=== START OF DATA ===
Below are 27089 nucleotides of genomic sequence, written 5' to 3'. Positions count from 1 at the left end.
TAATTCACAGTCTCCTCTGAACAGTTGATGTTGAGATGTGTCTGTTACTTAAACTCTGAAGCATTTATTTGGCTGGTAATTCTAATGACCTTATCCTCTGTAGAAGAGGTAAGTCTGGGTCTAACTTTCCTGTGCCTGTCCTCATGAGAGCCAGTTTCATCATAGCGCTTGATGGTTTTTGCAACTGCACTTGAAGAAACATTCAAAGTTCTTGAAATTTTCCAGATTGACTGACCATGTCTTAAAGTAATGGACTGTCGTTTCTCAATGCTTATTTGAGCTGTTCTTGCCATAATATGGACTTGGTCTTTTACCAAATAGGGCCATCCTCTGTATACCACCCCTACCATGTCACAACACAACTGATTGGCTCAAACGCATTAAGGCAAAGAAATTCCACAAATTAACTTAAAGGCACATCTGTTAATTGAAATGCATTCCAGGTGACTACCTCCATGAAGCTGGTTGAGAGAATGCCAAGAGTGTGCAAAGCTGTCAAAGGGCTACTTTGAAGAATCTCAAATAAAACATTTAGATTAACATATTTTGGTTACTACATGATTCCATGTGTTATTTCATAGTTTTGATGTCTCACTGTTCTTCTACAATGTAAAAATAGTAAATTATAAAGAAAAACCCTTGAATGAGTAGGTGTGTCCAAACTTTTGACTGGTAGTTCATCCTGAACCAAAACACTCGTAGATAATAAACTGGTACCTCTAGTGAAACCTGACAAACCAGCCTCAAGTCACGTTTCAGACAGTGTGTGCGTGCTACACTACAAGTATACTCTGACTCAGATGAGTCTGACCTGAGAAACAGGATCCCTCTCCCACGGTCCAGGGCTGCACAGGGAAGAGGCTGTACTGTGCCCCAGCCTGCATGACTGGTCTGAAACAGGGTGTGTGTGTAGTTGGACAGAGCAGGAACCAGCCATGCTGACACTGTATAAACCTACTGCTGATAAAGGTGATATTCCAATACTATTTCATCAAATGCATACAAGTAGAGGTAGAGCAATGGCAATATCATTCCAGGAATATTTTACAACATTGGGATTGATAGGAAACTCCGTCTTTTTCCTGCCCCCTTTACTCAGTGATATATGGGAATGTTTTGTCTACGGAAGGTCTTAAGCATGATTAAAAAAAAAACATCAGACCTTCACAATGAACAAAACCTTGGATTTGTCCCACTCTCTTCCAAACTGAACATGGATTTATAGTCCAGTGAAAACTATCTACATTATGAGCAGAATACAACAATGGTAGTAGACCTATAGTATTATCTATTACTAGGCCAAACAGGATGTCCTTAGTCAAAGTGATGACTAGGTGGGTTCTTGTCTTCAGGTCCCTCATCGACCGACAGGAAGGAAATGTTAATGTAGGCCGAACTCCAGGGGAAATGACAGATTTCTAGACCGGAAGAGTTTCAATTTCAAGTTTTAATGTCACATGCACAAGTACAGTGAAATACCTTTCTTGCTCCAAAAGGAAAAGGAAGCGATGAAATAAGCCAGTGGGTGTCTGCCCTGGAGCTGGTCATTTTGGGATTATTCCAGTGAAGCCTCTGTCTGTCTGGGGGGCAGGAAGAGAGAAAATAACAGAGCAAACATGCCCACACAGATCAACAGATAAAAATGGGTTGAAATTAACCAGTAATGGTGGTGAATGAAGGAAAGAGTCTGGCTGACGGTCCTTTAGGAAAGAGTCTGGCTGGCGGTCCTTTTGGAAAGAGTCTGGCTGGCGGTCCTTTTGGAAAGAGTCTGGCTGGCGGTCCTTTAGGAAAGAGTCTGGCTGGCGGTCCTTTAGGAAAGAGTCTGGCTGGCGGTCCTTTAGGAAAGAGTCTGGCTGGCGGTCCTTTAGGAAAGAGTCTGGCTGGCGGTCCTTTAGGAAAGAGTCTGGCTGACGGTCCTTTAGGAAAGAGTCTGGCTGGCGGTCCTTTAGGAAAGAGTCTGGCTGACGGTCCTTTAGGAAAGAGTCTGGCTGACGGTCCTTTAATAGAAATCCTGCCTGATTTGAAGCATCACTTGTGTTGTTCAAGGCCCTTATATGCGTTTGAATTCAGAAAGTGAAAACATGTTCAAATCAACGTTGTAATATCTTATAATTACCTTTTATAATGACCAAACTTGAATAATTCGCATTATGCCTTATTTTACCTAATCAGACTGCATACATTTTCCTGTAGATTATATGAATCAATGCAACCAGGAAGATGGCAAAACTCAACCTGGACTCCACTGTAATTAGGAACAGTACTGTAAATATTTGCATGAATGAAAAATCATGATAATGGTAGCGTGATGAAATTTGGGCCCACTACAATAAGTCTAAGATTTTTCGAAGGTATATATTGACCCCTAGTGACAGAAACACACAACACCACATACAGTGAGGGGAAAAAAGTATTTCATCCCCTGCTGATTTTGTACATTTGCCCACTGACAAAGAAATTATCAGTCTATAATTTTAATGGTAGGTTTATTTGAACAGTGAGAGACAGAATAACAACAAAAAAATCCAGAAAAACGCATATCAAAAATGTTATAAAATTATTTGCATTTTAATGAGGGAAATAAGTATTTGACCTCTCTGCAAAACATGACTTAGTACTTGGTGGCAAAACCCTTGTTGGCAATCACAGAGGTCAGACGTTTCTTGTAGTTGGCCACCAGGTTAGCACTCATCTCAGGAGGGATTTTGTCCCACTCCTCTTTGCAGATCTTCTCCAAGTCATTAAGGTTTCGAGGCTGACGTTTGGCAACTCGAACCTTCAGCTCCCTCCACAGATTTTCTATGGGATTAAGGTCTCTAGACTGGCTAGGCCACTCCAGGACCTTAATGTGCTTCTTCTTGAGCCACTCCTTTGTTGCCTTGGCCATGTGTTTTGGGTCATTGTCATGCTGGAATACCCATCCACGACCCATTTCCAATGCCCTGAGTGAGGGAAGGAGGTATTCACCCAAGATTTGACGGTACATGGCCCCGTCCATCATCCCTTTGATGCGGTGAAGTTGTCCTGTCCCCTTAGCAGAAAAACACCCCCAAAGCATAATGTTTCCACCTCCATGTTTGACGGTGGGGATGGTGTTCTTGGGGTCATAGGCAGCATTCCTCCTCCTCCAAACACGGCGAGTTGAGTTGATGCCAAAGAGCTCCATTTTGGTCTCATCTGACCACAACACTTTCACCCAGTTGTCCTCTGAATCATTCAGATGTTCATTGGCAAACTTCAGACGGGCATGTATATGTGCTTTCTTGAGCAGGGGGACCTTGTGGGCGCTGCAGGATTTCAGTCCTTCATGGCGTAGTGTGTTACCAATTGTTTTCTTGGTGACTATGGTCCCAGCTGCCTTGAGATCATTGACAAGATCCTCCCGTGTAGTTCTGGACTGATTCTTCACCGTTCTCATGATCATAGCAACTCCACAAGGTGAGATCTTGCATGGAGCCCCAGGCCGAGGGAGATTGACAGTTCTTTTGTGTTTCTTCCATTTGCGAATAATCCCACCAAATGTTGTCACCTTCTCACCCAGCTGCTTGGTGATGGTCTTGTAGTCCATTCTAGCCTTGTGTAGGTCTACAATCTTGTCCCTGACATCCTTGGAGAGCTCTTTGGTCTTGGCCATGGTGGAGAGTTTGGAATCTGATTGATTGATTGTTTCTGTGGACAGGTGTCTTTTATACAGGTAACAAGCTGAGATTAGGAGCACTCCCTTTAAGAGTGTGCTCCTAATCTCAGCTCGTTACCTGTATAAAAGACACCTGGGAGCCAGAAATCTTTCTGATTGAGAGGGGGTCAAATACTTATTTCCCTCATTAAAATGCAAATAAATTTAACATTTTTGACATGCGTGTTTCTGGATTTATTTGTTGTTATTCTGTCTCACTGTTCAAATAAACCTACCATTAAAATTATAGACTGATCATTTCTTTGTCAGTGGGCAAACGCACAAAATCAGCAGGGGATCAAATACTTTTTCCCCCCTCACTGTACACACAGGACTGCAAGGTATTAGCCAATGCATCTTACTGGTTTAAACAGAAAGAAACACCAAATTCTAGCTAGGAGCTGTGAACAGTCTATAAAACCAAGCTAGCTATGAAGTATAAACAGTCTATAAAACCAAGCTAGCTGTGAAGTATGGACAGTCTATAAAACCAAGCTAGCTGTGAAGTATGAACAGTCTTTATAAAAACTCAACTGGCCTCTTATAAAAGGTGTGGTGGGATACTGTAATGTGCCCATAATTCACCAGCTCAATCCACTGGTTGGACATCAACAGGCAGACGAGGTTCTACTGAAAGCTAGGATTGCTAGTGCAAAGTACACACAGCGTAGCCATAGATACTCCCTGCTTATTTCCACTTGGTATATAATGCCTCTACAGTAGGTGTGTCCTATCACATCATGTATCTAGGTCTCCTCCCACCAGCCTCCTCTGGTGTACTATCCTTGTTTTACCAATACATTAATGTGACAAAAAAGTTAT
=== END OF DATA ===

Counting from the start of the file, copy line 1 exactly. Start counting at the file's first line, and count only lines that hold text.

Below are 27089 nucleotides of genomic sequence, written 5' to 3'. Positions count from 1 at the left end.